There are no reviews for the GameCube release of this game. You can use the links below to write your own review or read reviews for the other platforms of this game.
||The quality of the actors' performances in the game (including voice acting).
||How smart (or dumb) you perceive the game's artificial intelligence to be
||How well the game mechanics work (player controls, game action, interface, etc.)
||The quality of the art, or the quality/speed of the drawing routines
||How much you personally like the game, regardless of other attributes
|Sound / Music
||The quality of the sound effects and/or music composition
|Story / Presentation
||The main creative ideas in the game and how well they're executed
|Overall MobyScore (6 votes)
MobyRanks are listed below. You can read here
for more information about MobyRank.
At its core, Dragon Ball Z: Budokai is a deep, solid fighting game with a fresh-feeling combat system. Several play modes, nigh-infinite character creation options and awesome, eye-popping graphics add to the great gaming experience. Wrap the whole thing in one of the world's most beloved animes while getting all the little details right and you've got a game that will appeal to rabid DBZ fans and the general gaming community alike.
Dragon Ball Z Budokai est aussi bon que la version PS2. Nous ne trouvons malheureusement aucun ajout supplémentaire et seul l'aspect graphique a subi une petite refonte, qui n'apporte pas grand chose ceci dit. Dans tous les cas, ce jeu de baston se veut fort plaisant, respectueux de la série et saura certainement contenter les fans, en tout cas pour ma part je me suis bien amusé.
Fortunately, Dragon Ball Z: Budokai really takes off in the story mode. Now, I freely admit that I have only casually watched a couple of episodes of the animated series but the story mode seems to be a direct extension of said TV show. To an excellent effect, individual battles are separated by storytelling cutscenes that feel as if they are pulled directly out of an episode of the show. What's amazing is that by playing the game in half-hour increments it seems exactly like watching a chapter of the saga. It also helps that the game is filled with 23 Dragon Ball Z combatants.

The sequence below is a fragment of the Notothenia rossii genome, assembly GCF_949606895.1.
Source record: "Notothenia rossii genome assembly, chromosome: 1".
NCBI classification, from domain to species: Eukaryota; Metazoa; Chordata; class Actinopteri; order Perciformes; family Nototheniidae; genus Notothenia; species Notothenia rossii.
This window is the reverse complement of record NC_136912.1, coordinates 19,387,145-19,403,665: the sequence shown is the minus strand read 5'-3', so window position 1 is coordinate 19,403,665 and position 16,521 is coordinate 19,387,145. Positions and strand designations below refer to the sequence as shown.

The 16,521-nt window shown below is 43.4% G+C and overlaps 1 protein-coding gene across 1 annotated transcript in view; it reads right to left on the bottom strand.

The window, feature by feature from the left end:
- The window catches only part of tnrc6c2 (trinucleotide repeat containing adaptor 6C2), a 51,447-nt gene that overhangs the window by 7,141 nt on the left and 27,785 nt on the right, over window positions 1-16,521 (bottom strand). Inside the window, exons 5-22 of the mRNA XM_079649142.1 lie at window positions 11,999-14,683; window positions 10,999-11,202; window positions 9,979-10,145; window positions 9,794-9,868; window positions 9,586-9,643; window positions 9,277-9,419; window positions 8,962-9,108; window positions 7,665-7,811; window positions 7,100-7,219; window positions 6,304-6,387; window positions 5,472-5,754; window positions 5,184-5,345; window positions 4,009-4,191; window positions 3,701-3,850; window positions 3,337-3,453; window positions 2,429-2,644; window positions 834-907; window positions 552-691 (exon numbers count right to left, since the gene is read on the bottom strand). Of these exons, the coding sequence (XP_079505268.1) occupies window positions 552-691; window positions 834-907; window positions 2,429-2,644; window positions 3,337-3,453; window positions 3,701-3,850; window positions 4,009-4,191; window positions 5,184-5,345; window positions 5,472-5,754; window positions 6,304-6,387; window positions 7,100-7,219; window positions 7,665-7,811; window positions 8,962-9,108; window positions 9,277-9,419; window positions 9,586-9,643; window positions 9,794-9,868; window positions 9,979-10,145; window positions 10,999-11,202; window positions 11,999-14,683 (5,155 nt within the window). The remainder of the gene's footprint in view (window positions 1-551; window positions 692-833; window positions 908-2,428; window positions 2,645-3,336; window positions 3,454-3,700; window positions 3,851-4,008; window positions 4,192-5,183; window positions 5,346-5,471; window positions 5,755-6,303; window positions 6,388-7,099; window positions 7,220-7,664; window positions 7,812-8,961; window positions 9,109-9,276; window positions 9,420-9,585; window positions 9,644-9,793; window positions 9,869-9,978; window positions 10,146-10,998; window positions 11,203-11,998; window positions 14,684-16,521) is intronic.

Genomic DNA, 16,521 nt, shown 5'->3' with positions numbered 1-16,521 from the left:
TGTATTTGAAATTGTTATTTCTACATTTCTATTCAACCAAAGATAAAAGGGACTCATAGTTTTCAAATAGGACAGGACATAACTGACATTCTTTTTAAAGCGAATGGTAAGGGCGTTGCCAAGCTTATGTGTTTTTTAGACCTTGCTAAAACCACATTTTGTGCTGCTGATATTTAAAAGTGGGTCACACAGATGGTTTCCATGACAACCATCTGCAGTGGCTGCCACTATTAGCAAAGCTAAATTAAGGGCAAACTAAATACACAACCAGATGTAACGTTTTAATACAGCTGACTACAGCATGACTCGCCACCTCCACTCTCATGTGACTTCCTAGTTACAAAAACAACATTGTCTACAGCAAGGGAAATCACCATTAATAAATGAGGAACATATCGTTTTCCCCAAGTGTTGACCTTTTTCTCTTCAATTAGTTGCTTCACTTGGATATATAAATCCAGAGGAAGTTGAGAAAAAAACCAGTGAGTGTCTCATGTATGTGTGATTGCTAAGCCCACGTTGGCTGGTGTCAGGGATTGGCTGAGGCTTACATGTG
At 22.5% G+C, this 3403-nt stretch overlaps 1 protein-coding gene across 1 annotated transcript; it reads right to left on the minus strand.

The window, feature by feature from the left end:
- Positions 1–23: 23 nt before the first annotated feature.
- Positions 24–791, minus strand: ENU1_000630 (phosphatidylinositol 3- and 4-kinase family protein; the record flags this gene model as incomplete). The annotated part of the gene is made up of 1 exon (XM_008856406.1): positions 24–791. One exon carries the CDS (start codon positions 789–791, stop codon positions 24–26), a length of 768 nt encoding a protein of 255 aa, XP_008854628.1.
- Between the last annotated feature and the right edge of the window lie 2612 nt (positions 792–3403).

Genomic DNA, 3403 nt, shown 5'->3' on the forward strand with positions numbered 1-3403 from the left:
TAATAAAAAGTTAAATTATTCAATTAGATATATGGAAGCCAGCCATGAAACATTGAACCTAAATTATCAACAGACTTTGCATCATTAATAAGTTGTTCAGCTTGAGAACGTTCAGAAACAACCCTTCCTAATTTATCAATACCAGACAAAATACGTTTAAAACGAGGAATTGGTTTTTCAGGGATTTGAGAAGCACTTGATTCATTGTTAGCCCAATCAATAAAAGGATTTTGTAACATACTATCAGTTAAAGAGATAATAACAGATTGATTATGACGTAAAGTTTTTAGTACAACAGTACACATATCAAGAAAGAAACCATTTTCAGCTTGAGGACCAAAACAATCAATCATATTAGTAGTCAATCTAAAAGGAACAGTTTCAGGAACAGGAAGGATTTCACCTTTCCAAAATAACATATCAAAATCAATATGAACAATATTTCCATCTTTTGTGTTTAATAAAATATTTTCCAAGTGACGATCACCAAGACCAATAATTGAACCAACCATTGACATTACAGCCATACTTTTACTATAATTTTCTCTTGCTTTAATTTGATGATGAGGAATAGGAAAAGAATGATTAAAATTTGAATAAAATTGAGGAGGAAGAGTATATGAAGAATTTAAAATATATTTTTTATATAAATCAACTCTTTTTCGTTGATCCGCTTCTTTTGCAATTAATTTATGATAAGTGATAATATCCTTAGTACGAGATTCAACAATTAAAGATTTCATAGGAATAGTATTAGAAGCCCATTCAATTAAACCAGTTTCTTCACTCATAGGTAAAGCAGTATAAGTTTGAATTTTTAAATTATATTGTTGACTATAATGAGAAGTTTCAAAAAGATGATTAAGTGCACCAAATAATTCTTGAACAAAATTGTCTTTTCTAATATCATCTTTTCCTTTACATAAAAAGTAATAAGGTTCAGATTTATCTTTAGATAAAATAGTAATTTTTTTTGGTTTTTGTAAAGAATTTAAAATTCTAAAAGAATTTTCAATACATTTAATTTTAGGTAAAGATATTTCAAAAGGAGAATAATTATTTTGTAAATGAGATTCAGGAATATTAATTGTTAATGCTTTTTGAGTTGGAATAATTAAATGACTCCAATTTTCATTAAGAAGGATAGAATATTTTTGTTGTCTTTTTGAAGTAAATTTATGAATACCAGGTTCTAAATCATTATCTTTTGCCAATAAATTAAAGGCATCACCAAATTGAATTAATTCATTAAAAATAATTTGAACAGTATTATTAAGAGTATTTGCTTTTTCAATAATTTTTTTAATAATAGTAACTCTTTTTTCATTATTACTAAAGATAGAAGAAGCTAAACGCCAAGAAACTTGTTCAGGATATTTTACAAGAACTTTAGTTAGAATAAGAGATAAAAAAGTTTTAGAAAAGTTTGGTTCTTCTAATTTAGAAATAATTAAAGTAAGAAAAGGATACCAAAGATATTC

Game Informer Magazine
Before the Goku worshipers out there declare that I should be tossed into the pits of hell for my absurdly low score, let it be known that I truly believe that Budokai is a 9+ for Dragon Ball Z fans. With over 20 familiar characters and story segments laced between each match, this game is successful in capturing the flavor of the show. It also boasts an incredibly deep skill editor and a ton of unlockables. On the flip side of the coin, if you don’t lust after balls of dragons, you’ll see nothing more than a mediocre fighter with a really confusing plot and characters in dire need of haircuts.
This is a poor fighting game with some interesting and cool-looking moves. Gamers have become accustomed to lack-luster games based on other media, and from the gameplay perspective, Budokai is no different. However, the game pays special attention to the DBZ universe and really nails it on the head. Although it was originally released on PlayStation 2 nearly a year ago, fans of the series that missed out on this game would be foolish not to pick it up.
Für Fans ist dieses Spiel wahrscheinlich die Erfüllung ihrer Träume. Sie dürfen daher gerne noch ein paar Prozent auf die Wertung dazu addieren. Wer sich aber nicht zur Fangemeinde zählt, wird an dem unausgereiften Kampfsystem und der recht einfach gehaltenen Grafik nicht sehr viel Freude haben. Den wahren Wert des Storymodus werden sicherlich nur eingefleischte Dragon Ball Z-Fans erkennen! Wer sowohl spielerisch als auch grafisch besser bedientwerden möchte, sollte sich eher für ein anderes Beat 'em Up, wie z. B. Soul Calibur II oder Bloody Roar:Primal Fury, entscheiden.